Isabel Dalhousie: The Charming Quirks of Others by Alexander McCall Smith
|Isabel Dalhousie: The Charming Quirks of Others by Alexander McCall Smith|
|Category: General Fiction|
|Reviewer: Ruth Ng|
|Summary: It pains me to mark down an AMS book as I do so love his writing, but as much as I enjoyed this, it sadly wasn't one of his best.|
|Buy? Maybe||Borrow? Yes|
|Pages: 256||Date: August 2011|
|External links: Author's website|
I do wonder, sometimes, how it is possible that Mr Alexander McCall Smith can possibly manage to write so many novels? Wouldn't it be fascinating to meet him, and see if the stories just ooze out of him non-stop, and if he walks around with pen and paper at all times jotting things down as they occur to him... In this book he's bringing us back, once again, to Isabel Dalhousie's world. If you don't know who Isabel is then you should really forget all about this book for the moment and go right back to the beginning to The Sunday Philosophy Club so you can get all the characters in order and know what's going on. If you're already up to date, however, and have read up to The Lost Art of Gratitude then you're good to go!
Here we find Isabel once again pressed into investigating a small matter for someone, a poison pet letter that casts a shadow over one of the candidates for the post of principal at a local school but doesn't actually name which candidate it is. Isabel feels unable to say no to the request for help, as always, and in her investigations ends up suspecting one of the candidates of having murdered someone! Meanwhile in the usual band of characters we also see that Cat, Isabel's niece, has a new boyfriend. Jamie, Isabel's partner, is going through a rather difficult time with one of his band members, and Charlie, her son, is growing up as happy and content as ever.
I still love the charm of McCall Smith's writing, and following Isabel's train of thought is as entertaining as ever. The parts where mostly nothing happens and she just thinks things through are often my favourite parts, which is a good thing in this particular episode since there isn't a great deal of action. Charlie continues to be the world's best behaved baby, but I didn't begrudge Isabel this quite so much as I have in previous novels, perhaps because my own non-sleeping daughter now sleeps much better! I didn't see what was coming with the poison pen letter, but the investigation did feel a little strung out this time. I liked, though, the idea of large cities, in this case Edinburgh, being like a village. Indeed, it does seem as if Isabel knows everyone worth knowing in Edinburgh and is connected, in one way or another, with almost everyone she meets! This comes in useful for her when she is 'helping' people, or being a busybody as some might have it!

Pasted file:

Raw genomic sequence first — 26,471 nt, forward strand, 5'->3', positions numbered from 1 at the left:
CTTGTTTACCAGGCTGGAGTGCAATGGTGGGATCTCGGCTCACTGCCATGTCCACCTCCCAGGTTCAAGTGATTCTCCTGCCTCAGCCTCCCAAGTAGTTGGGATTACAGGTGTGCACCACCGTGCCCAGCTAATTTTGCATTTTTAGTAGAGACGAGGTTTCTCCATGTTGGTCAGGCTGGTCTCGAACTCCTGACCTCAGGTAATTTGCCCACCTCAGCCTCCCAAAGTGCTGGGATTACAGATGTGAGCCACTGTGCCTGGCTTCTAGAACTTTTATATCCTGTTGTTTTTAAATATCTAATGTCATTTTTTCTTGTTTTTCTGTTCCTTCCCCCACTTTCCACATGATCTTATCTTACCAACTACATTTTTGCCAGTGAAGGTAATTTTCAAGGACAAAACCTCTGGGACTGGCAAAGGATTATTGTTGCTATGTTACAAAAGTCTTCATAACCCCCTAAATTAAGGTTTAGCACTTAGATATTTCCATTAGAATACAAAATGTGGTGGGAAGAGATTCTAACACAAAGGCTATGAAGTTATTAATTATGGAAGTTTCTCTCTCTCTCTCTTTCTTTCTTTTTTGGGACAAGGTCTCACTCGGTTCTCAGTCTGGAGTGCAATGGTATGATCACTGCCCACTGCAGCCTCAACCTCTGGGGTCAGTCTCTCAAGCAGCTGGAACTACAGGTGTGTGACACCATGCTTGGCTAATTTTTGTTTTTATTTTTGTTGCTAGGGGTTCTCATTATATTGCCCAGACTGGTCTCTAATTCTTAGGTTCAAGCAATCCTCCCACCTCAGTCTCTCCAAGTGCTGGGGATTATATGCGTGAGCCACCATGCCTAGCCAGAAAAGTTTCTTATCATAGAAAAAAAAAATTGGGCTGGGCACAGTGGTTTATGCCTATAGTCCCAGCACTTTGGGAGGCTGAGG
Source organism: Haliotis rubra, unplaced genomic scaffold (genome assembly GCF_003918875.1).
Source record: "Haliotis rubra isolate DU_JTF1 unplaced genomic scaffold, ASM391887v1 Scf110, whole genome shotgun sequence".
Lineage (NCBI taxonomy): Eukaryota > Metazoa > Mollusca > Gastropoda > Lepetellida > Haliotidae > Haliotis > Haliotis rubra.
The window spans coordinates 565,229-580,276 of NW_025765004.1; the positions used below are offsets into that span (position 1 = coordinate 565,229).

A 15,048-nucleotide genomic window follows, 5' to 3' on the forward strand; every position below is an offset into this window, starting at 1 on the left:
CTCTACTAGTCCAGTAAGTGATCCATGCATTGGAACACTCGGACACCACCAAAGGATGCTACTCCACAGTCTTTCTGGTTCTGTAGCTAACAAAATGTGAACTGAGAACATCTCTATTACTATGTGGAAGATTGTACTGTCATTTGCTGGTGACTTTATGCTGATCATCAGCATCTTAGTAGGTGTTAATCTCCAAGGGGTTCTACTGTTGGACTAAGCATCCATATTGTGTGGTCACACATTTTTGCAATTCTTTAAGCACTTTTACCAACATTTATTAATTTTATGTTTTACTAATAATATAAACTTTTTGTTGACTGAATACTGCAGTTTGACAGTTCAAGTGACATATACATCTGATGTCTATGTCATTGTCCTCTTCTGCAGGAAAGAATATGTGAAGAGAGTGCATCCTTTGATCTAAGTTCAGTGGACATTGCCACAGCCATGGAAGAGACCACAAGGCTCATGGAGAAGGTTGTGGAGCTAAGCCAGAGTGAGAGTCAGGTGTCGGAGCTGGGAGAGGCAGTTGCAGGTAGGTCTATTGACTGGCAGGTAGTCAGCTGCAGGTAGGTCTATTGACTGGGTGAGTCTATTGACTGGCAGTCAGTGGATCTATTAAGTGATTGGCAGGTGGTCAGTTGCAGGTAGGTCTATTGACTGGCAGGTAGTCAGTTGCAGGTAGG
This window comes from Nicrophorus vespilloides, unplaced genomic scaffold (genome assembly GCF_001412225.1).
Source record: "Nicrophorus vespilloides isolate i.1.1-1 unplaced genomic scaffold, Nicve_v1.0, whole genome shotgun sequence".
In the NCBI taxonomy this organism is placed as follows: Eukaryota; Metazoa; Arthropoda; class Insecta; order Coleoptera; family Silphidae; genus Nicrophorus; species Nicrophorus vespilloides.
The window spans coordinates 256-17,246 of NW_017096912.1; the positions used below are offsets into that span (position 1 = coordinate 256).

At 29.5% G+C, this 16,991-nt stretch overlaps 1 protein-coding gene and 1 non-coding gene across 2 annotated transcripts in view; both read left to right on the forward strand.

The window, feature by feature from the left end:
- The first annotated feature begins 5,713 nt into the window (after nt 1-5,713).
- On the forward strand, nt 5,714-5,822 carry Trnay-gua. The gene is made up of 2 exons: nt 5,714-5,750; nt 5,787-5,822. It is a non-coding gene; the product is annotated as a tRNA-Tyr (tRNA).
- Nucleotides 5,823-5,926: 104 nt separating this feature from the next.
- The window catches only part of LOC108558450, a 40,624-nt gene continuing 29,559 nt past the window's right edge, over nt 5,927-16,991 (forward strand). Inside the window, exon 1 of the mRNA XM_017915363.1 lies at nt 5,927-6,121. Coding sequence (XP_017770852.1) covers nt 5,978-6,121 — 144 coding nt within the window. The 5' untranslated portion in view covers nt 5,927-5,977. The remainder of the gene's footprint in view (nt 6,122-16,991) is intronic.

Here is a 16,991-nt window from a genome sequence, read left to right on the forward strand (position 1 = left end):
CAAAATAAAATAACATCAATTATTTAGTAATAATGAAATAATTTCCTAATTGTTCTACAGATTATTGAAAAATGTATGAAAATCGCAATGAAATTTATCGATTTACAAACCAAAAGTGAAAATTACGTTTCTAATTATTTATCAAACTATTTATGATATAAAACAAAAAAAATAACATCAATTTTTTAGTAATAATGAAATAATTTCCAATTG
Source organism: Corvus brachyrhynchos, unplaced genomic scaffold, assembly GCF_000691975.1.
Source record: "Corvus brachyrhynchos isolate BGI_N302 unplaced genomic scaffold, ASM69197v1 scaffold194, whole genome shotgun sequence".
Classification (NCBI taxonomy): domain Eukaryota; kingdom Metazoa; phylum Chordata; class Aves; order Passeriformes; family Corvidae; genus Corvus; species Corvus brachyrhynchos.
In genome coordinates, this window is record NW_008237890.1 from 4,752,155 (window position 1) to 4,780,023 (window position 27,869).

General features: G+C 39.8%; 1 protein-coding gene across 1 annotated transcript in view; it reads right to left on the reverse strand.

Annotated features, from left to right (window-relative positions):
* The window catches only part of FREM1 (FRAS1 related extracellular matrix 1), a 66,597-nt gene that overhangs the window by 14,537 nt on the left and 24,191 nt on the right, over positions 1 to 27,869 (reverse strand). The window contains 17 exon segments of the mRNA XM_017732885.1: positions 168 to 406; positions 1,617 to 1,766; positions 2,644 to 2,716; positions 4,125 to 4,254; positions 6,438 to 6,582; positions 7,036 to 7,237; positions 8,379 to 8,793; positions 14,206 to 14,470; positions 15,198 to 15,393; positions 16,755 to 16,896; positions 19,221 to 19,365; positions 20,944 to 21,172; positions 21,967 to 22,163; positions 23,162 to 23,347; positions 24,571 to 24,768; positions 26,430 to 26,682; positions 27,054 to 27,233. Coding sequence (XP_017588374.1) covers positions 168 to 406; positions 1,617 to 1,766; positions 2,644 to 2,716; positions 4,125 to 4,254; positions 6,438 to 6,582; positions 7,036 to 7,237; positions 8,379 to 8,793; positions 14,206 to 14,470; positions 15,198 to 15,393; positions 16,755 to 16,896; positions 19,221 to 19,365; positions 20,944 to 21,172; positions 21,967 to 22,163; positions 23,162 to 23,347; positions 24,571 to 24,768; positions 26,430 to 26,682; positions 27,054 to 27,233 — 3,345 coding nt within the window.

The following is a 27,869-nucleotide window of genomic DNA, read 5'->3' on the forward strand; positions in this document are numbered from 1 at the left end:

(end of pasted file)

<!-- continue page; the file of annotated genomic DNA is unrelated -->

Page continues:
This wasn't, I'm afraid, one of my favourite Isabel books though. I felt frustrated with Isabel and her continuing issues with her relationship with Jamie. I began to feel slightly tormented by the author, and that we're just being teased with her happy relationship with Jamie and that is could be whipped away at any moment, or that perhaps he is wishing he'd never put Isabel and Jamie together as at times they seemed so unsuitable for each other I feared there was a very unhappy ending on the horizon! Isabel didn't seem her usual self really. I suppose it is more realistic to have Isabel continually worrying about the fact that Jamie is so much younger than her; it's unlikely that a woman would just suddenly forget the large age difference entirely, but for the first time I found it grating that their relationship seems perfect one moment and then on the verge of ending the next, and that Isabel simply cannot just relax and be happy.
Isabel does face an interesting situation with Jamie in this book, although she behaves rather jumpily, leaping from one conclusion to the next, her mind racing ahead to what might have happened, not just with Jamie but also in her investigations for the poison pen letter. I know she's tended towards this slightly in the past, but it seemed more pronounced in this book, and much more frustrating to read. There were several times when, had she been a real friend and not just a little lady running around in my imagination, I would have quite happily given her a good shake and told her to stop being so ridiculous!
Still, I read it from start to finish with very few breaks because I was caught up in the comfort of reading about such familiar characters. I find myself hoping that perhaps in the next meeting with Isabel, if there is another Isabel book to come, then she will finally marry Jamie and perhaps feel a little more secure with him because of that. It pains me to mark an Alexander McCall Smith down as a 'maybe' to buy, but really you should only get this is you're a fan, like me, as it sadly wasn't one of his best.
I'd like to thank the publishers for sending a copy to the Bookbag.
Further reading suggestion: If the sight of seven books to read in a series is too daunting you might wish to begin with his more recent series about Corduroy Mansions or perhaps try the standalone book La's Orchestra Saves the World.
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You can read more book reviews or buy Isabel Dalhousie: The Charming Quirks of Others by Alexander McCall Smith at Amazon.com.
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